As I have said, I am grateful to noble Lords who are to participate in this debate. Perhaps I may say in conclusion that we all know—this has often been demonstrated—that the Government do not always know best. This is one such occasion. In refusing to establish a single focal point, I suggest that they are standing on an island by themselves. The case is supported by Members of this House, by a record number of Members of another place and by representatives and organisations of ex-service personnel—all of whom base their support on their practical knowledge and experience and as a result of having spoken to the many thousands of ex-service personnel who all feel strongly that the best way to deal with their case is to establish a single focal point, with a Minister to oversee the issues affecting them. That does not mean that the issues will not be discussed across Whitehall. Of course that will happen, as is the case with other special units such as those for the regions or issues affecting women.

Ex-service personnel need a single focal point to which they and their representatives can go. I think that establishing such a unit is a small price to pay for the fact that, while in the services, those personnel faced a reduction in the democratic rights that we all take for granted. I am proud to have tabled this Unstarred Question.

7.36 p.m.

Lord Campbell of Croy

My Lords, I should like to thank the noble Baroness, Lady Dean, for raising and for introducing so clearly a subject of concern to many of us. My name was the first and only one on the list of speakers—along with that of the noble Baroness—four weeks ago, but this week the wide interest in the matter was demonstrated by the addition of so many other Members' names that we are all limited to three minutes each.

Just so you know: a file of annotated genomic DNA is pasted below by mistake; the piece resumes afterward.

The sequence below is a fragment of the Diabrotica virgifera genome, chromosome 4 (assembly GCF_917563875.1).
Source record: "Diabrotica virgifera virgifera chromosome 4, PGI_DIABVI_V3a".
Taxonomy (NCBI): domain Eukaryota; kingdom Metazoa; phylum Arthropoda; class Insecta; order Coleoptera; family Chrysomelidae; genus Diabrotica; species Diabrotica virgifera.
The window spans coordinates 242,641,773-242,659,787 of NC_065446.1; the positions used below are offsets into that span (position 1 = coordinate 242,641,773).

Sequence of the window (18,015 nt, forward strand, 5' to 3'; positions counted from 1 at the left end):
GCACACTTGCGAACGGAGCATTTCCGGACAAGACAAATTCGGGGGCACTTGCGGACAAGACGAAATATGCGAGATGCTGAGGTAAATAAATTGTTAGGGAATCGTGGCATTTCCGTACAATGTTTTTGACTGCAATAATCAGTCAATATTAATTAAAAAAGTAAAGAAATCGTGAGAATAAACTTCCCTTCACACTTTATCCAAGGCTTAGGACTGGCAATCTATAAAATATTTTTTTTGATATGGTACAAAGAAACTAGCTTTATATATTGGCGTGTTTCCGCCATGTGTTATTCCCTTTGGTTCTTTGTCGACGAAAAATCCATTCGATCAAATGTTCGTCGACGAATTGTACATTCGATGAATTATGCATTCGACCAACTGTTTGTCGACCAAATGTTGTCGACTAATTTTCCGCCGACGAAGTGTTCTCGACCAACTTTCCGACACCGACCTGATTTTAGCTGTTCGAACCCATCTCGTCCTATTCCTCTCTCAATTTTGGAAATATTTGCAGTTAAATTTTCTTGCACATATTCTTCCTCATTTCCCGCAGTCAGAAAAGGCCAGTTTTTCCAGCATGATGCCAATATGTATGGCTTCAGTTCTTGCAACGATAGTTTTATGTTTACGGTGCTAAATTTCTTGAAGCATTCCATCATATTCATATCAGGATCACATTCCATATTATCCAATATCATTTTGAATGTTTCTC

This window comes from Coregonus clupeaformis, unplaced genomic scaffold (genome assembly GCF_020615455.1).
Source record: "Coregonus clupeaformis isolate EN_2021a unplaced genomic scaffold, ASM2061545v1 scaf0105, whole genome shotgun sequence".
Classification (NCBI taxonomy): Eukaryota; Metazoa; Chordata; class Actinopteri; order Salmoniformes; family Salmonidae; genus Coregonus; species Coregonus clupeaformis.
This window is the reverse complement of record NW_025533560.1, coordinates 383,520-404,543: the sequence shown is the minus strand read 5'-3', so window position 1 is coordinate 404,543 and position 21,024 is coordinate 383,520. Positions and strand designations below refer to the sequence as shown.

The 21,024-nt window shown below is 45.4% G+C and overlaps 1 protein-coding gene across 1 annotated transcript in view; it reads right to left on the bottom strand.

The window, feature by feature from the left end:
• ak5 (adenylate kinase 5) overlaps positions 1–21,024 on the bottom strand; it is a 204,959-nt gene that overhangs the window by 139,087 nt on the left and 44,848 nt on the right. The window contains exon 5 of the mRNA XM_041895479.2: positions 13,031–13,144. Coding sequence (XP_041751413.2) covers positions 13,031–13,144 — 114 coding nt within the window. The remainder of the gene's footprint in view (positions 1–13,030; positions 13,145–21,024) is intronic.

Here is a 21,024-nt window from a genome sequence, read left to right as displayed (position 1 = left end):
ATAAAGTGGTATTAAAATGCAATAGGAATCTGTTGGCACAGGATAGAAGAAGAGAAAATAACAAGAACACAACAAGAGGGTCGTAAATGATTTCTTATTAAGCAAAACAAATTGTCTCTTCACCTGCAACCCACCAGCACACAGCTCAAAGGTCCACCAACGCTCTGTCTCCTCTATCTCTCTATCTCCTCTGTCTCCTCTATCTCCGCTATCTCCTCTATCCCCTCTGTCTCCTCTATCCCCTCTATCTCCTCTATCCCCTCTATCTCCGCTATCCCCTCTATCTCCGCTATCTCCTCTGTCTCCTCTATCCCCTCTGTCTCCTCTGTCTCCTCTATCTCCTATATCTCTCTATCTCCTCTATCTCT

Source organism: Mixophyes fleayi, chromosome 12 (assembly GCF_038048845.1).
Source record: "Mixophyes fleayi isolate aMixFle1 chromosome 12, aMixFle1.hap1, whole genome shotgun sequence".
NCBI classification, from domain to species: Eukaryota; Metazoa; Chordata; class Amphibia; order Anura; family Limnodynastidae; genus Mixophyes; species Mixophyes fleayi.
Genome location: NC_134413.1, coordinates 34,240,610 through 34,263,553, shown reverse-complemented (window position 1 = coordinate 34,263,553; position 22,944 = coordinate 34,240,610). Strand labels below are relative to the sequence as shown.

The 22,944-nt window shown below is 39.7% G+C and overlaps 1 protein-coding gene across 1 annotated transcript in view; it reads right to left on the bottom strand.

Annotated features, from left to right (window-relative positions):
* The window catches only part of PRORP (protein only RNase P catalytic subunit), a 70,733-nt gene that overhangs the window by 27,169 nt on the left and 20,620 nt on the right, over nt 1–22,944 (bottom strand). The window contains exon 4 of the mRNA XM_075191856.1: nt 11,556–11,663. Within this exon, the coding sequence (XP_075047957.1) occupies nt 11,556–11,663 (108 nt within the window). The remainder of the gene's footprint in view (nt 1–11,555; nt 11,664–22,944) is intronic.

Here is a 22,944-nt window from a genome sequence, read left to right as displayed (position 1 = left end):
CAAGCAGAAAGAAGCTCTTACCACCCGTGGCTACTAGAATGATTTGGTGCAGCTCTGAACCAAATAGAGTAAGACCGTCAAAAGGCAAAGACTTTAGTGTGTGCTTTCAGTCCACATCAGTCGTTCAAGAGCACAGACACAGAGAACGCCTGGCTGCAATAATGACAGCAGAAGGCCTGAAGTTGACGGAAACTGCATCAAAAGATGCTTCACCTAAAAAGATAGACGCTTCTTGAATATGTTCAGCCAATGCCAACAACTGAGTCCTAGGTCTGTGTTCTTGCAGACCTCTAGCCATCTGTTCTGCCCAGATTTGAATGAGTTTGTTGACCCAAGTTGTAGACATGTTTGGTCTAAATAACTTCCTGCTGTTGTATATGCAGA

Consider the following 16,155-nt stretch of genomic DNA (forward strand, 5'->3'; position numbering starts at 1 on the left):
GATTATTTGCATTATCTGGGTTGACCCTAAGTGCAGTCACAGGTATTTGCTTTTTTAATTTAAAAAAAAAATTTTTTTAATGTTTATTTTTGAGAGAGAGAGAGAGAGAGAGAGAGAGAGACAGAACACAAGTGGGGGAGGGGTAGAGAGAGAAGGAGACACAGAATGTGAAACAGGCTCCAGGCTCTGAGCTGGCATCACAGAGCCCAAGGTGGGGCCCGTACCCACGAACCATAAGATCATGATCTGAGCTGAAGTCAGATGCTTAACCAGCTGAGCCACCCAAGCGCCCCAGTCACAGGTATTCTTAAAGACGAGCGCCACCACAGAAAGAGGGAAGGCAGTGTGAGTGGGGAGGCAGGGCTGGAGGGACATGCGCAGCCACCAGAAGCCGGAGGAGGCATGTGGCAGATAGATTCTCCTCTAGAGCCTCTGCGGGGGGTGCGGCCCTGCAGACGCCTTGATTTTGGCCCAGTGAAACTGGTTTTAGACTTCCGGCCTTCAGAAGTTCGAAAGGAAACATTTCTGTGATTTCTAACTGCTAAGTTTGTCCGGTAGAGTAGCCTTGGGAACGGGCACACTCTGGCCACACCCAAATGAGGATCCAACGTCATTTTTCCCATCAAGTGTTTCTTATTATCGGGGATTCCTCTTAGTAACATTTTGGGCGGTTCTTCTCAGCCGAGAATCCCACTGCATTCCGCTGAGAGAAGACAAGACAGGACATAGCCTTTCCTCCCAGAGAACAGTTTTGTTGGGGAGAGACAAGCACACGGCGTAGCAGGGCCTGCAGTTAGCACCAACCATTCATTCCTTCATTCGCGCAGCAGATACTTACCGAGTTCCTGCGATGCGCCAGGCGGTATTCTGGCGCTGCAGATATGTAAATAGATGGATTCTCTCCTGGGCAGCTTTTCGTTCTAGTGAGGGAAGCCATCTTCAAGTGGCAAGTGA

I spoke in the debate two-and-a-half years ago and have studied carefully the reply given then by my noble friend Lord Cranborne. Today in a brief speech I must limit myself to one point together with a strong recommendation.

I must declare interests. I am a war pensioner having been severely wounded 52 years ago and have been involved since in disability organisations which include many ex-service people. I also succeeded the late Lord Lovat in his position in the Normandy Veterans' Association.

Much misunderstanding arises from the description "war pensions". A large proportion are compensation payments for injuries during service with no connection with a war. In a Written Answer to me, the Government recently stated: The War Pensions Agency does not maintain a statistical breakdown of awards due to war and other service".—[Official Report, 13/1/97; col.WA 3.] So, I can only guess the proportion. From my own knowledge and experience I suggest that it is now about half the total number being paid. The media and the public do not know that. I have tested them by asking many in recent weeks, and in reply they assume that all war pensioners were damaged by the enemy in a war. Misleading impressions have thus been given to the detriment of various categories of ex-service people. The term "war pension" is inaccurate and misleading in its present use. My recommendation is that it should be changed to "armed forces disability pension" with a similar change to what is now called the "War Pensions Agency".